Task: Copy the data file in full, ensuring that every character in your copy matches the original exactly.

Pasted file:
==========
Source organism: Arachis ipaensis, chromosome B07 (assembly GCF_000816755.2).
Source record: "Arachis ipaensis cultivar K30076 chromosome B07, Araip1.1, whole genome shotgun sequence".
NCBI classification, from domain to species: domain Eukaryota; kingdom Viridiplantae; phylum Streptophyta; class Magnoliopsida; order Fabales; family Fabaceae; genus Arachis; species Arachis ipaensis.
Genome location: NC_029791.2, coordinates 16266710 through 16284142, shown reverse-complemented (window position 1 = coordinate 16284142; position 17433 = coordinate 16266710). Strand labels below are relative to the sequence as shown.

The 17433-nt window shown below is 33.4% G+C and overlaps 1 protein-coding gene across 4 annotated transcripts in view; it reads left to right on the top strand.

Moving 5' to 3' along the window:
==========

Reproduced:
Source organism: Arachis ipaensis, chromosome B07 (assembly GCF_000816755.2).
Source record: "Arachis ipaensis cultivar K30076 chromosome B07, Araip1.1, whole genome shotgun sequence".
NCBI classification, from domain to species: domain Eukaryota; kingdom Viridiplantae; phylum Streptophyta; class Magnoliopsida; order Fabales; family Fabaceae; genus Arachis; species Arachis ipaensis.
Genome location: NC_029791.2, coordinates 16266710 through 16284142, shown reverse-complemented (window position 1 = coordinate 16284142; position 17433 = coordinate 16266710). Strand labels below are relative to the sequence as shown.

The 17433-nt window shown below is 33.4% G+C and overlaps 1 protein-coding gene across 4 annotated transcripts in view; it reads left to right on the top strand.

Moving 5' to 3' along the window: